AS Queensland marks Child Protection Week from September 4-10, the Church is taking decisive new policy steps to safeguard children and vulnerable adults.
As the Royal Commission into Institutional Responses to Child Sexual Abuse exposes the past failures of the Church, it has also spurred authorities to roll out “best practice” policy measures to protect children, young people and vulnerable adults.
“Sadly, I can’t give fail-safe guarantees that no harm will ever come to the most vulnerable among us, but the new policy is a decisive step in the right direction for the Archdiocese of Brisbane,” Brisbane Archbishop Mark Coleridge said in a video entitled New Directions in Safeguarding Children and Vulnerable Adults.
“It will help to heal the wounds of the past and make sure, as far as we can, that nothing similar happens again.
“The policy includes important elements identified by the Truth, Justice and Healing Council.”
Professional Standards Office (Queensland), headed by former police inspector Mark Eustance, now handles an important part of child protection; complaints of inappropriate behaviour levelled at clergy, religious and other paid and voluntary Church personnel.
“Everyone has an extended obligation to care for and protect children and vulnerable people – everybody, absolutely everybody,” Mr Eustance, a 27-year veteran with the Queensland Police Service, who joined the PSO two-and-a-half years ago, said.
“For me with my background there are no grey areas. We, as responsible adults involved in a church, have an extended obligation.
“Schools have all got mandatory reporting requirements to the police and other authorities if they reasonably believe there is a student at the risk of significant harm. No matter who that perpetrator might be, they are required to report.
“We will assist and advise the schools if they need it.”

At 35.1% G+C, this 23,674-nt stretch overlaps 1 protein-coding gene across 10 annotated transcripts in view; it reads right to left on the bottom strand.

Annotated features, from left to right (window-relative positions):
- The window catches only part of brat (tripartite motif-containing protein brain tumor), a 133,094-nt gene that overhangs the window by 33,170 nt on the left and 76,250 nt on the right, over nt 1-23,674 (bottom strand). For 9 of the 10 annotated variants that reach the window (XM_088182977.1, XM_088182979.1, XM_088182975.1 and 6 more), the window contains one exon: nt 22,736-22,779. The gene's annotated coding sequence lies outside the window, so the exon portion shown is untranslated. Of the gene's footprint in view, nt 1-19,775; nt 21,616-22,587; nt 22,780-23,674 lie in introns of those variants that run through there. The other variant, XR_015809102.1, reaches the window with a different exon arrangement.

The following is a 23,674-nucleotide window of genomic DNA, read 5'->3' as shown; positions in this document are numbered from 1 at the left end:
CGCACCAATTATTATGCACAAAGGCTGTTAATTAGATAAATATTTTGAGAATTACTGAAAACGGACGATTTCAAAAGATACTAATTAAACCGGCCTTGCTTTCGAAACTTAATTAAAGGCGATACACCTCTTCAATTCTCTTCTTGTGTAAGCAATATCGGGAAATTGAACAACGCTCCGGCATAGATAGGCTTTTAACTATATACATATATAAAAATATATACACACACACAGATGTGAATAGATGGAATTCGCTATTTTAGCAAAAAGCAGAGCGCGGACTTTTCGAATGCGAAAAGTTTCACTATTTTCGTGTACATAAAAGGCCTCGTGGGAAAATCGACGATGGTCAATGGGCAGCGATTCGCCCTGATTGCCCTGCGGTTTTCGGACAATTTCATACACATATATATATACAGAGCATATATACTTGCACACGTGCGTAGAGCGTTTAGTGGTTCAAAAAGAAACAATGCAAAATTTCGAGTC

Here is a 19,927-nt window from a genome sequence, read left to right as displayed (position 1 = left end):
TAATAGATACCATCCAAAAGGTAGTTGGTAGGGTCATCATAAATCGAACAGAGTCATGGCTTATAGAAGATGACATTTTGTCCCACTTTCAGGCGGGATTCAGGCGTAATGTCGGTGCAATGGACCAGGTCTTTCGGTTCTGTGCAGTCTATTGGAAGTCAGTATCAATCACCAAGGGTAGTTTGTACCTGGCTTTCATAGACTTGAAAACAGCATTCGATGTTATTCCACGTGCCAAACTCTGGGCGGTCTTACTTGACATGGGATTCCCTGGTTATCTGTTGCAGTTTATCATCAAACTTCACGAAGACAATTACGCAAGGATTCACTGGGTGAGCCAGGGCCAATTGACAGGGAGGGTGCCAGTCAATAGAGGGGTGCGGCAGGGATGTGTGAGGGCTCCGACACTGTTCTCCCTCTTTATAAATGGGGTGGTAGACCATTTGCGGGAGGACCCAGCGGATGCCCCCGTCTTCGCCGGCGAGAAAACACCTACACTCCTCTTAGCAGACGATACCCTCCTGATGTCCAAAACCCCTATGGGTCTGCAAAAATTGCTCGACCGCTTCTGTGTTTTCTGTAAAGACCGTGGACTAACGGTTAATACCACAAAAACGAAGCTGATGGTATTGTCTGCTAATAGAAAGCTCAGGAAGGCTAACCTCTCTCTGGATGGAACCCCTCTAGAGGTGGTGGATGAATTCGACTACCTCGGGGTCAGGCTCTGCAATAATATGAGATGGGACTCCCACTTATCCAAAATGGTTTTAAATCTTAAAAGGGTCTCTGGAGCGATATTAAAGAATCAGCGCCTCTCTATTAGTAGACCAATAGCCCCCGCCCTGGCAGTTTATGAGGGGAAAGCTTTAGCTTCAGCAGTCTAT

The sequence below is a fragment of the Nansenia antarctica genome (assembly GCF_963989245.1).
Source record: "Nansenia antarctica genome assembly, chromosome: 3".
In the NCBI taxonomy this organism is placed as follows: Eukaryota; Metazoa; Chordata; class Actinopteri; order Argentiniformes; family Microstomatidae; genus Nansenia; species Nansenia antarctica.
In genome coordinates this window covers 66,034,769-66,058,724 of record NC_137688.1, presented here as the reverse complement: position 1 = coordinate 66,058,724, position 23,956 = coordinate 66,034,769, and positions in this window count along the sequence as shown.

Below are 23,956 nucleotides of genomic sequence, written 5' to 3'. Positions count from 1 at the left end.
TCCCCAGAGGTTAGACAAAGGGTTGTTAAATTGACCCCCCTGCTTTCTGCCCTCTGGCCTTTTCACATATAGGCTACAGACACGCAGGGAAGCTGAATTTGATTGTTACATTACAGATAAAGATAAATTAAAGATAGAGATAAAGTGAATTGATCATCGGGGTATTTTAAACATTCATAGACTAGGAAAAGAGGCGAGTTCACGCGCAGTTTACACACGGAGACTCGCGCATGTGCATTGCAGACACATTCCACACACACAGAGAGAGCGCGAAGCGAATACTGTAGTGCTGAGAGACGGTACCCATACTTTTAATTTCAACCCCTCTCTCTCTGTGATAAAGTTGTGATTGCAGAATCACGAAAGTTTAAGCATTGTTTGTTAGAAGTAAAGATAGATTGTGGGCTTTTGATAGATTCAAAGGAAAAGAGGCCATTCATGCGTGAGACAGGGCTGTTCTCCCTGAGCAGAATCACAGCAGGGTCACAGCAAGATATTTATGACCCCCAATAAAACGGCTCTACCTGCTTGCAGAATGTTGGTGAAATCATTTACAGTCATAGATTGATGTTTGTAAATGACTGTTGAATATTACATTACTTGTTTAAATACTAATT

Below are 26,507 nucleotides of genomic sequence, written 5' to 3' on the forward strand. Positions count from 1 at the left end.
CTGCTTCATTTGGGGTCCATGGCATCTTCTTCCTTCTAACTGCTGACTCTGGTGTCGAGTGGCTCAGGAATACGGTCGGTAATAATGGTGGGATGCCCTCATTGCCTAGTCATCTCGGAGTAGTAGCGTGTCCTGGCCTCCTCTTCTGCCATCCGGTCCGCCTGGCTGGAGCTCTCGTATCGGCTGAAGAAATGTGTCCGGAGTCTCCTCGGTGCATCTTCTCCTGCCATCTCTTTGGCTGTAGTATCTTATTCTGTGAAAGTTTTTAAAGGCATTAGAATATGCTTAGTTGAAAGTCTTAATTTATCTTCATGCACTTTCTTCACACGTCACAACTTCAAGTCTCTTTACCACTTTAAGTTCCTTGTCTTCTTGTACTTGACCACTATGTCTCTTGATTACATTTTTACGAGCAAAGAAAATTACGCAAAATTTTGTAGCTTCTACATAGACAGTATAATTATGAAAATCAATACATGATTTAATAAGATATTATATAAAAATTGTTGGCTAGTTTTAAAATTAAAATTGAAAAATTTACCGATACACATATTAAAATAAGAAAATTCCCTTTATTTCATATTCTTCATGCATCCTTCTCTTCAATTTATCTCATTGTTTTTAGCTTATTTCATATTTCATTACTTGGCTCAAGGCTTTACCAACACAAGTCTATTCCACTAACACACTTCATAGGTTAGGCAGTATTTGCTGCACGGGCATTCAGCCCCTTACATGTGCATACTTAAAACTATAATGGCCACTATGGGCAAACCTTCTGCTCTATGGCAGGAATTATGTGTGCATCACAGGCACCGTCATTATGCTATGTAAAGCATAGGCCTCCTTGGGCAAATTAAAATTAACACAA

Mr Eustance is keen to share his police knowledge gained working in remote and indigenous communities, investigations, education and training, professional practice, crime prevention and as a senior policy officer.
“There seems to be a focus on the persistent, deviant stranger. But anybody has the potential to abuse others, given the right circumstances. We are all flawed human beings,” he said.
“All the research statistics show that you are more likely to be abused by someone you know and trust – that’s the truth – not the stranger.”
Despite a heavy workload carried out by a small case management team covering all five Queensland dioceses, Mr Eustance said he understood what parishioners and parents expected from his office.
“I think they expect a professional response to complaints and allegations of abuse by Church personnel,” he said.
“And they should expect from our office a level of independence.
Mr Eustance said education was key.
He travels around Queensland sharing the Church protection procedural and operational policies with parishioners, parents and teachers.
“Sharing the message is our number-one priority. We will drop everything if someone wants us to come and speak to them,” he said.
Mr Eustance is candid when asked how long it will take to win back Church credibility.
“I think it will take generational change,” he said. “My experience with the police service and the Fitzgerald Inquiry – it took generational change. It was a consistent and persistent effort to change that culture.”
The Church is also rolling out an online Australian register for priests – an internal and secure check of status that will be required for all individuals to exercise ministry in a new jurisdiction.
The register will require Catholic Church authorities to confirm that the priest is in good standing.
By Mark Bowling